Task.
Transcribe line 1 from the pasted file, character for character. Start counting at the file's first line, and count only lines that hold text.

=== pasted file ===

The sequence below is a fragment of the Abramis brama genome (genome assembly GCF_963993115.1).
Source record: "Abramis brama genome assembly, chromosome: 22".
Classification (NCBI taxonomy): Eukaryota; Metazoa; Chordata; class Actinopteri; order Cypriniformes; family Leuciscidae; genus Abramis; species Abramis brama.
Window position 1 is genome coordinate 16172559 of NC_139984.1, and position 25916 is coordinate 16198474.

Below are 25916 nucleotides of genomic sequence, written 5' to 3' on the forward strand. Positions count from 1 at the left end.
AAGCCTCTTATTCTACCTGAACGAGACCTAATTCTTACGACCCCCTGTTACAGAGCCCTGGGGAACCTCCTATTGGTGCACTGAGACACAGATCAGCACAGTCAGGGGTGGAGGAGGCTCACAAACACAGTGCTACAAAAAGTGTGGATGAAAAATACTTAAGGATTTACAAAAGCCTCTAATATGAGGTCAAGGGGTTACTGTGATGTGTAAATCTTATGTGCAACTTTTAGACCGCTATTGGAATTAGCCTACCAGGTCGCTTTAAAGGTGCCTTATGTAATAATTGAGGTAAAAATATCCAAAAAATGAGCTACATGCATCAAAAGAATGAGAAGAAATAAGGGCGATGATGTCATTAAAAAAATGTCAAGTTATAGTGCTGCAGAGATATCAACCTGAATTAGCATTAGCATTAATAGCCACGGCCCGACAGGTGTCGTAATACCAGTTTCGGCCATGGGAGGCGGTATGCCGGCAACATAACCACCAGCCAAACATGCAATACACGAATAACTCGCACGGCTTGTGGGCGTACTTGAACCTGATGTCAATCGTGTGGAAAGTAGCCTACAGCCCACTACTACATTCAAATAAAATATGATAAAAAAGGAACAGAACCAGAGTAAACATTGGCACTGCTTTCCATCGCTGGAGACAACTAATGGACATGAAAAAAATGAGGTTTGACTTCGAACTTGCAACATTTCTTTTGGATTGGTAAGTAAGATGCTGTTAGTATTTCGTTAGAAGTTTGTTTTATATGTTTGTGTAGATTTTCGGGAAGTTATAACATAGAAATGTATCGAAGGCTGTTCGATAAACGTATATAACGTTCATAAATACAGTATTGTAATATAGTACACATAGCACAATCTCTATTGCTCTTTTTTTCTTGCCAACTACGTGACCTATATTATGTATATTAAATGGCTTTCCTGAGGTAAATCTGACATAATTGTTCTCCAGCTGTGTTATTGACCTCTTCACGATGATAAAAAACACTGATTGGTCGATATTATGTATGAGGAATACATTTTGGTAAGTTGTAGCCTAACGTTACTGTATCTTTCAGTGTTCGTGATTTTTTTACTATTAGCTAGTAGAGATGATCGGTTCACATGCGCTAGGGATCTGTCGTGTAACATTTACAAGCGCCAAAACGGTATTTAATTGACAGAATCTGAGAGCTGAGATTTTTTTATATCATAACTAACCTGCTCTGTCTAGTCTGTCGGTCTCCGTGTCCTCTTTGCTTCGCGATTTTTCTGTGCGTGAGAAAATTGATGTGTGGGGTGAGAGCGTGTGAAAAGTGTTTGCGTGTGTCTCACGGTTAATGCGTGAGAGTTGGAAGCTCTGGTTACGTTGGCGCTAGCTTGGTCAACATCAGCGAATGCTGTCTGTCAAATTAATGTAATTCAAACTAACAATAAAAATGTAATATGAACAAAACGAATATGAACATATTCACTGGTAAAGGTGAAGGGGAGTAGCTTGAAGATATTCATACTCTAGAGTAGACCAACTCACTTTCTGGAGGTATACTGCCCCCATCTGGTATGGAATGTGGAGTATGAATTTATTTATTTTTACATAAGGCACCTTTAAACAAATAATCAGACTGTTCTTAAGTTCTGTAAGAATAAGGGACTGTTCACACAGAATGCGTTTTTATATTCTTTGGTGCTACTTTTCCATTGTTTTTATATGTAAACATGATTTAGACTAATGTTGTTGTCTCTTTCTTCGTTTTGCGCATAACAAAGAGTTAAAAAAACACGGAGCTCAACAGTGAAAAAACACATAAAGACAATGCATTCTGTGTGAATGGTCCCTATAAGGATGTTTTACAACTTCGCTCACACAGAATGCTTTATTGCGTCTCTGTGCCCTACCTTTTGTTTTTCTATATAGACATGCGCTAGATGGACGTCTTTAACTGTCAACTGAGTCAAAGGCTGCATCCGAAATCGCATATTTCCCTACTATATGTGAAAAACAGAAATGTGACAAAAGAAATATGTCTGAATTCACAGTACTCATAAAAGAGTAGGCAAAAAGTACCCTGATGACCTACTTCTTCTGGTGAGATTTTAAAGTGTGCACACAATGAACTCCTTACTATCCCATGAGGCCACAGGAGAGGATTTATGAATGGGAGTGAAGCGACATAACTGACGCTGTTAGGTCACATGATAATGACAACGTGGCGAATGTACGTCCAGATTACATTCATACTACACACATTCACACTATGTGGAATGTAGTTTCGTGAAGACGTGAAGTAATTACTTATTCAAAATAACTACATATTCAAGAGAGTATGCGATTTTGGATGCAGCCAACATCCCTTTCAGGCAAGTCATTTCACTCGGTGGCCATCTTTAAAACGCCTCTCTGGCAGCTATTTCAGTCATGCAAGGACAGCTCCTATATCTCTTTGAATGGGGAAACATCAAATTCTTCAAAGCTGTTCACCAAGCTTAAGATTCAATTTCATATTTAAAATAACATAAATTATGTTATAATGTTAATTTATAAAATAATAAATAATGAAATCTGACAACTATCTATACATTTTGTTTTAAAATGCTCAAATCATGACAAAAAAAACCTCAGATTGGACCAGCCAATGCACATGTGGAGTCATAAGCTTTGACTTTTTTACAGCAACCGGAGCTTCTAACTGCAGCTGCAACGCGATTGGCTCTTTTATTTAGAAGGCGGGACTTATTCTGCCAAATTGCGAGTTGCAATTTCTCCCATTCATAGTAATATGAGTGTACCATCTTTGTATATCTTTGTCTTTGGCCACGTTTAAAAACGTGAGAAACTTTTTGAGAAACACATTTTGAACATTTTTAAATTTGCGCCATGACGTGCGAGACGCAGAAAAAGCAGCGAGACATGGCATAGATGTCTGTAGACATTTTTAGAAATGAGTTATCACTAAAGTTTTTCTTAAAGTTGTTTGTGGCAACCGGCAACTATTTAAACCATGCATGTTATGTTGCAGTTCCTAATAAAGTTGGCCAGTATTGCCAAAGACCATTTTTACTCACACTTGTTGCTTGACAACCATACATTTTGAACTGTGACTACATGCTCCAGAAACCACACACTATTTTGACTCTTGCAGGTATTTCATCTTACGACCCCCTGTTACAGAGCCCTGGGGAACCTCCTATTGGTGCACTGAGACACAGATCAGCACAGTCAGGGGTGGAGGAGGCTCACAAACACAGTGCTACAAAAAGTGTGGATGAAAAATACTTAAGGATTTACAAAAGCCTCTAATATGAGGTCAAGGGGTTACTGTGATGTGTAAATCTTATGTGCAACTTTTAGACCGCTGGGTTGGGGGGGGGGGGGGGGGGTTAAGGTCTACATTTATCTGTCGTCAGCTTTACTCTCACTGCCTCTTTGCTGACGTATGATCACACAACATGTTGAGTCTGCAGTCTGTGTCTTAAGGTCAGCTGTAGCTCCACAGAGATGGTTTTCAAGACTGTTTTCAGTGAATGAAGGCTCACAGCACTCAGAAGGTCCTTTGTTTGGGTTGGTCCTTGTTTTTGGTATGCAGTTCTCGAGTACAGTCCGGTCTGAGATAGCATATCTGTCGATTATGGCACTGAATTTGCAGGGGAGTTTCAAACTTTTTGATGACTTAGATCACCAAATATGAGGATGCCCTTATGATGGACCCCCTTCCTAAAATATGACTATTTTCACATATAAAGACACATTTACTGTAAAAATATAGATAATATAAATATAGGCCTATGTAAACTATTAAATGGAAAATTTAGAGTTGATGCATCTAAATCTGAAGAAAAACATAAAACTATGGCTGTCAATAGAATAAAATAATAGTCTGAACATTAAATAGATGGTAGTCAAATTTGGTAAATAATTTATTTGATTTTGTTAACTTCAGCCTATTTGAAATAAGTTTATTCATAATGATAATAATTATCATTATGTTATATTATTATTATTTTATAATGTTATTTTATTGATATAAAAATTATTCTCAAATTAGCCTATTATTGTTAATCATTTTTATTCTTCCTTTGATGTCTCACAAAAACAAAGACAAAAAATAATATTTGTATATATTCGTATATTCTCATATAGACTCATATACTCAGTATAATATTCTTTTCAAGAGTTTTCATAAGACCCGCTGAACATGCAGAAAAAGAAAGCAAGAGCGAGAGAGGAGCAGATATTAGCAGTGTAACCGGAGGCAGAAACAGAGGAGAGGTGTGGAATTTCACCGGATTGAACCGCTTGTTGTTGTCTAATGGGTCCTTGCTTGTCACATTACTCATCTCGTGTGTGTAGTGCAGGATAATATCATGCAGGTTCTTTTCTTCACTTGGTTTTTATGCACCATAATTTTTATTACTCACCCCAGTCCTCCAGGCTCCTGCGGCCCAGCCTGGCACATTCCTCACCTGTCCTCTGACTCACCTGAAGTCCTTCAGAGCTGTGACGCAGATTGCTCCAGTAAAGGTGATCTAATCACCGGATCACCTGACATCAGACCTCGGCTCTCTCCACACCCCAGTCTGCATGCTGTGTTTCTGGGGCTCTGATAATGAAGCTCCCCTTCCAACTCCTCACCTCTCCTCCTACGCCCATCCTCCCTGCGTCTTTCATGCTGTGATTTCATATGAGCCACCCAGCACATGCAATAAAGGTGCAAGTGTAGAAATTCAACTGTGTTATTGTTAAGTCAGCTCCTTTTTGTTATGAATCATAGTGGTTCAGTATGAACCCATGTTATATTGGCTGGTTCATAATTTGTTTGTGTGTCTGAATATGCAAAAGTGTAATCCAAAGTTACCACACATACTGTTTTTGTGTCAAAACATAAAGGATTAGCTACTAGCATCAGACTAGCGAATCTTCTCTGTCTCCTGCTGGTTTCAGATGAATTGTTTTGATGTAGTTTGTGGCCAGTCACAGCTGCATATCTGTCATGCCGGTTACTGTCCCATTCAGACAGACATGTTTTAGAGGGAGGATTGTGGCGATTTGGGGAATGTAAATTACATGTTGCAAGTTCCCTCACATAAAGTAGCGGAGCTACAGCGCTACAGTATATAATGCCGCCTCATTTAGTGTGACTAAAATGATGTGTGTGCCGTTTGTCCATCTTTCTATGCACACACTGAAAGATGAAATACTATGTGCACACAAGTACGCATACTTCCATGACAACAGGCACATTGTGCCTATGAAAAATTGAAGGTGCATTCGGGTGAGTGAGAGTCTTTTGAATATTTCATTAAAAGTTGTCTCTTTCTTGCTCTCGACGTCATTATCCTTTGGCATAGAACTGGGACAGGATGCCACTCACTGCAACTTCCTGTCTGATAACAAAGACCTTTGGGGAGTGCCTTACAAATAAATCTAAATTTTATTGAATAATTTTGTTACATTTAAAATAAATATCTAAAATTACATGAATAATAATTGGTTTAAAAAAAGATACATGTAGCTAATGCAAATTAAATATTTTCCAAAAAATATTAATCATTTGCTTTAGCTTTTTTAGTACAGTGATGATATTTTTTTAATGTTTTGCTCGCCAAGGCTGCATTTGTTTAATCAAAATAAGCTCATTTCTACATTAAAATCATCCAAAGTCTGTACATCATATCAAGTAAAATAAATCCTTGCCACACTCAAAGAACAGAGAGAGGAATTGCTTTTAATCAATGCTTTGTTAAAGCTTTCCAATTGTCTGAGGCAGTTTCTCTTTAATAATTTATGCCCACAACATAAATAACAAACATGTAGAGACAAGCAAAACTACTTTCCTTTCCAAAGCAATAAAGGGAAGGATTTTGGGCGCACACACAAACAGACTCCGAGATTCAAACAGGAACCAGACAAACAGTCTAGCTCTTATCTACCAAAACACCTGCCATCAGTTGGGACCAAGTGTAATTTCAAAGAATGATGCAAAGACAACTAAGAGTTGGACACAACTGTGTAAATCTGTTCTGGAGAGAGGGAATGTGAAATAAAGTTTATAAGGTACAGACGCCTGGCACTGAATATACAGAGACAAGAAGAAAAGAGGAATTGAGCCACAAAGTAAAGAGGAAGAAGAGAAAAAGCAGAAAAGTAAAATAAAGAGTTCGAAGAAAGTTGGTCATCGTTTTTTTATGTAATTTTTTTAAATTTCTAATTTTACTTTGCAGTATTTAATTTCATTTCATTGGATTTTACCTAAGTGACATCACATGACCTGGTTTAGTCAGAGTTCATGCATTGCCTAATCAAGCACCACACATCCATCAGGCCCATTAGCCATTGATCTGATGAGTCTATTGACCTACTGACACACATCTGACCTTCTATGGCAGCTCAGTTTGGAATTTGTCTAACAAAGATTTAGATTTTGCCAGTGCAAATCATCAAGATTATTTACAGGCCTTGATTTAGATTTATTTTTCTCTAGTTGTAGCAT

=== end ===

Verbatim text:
The sequence below is a fragment of the Abramis brama genome (genome assembly GCF_963993115.1).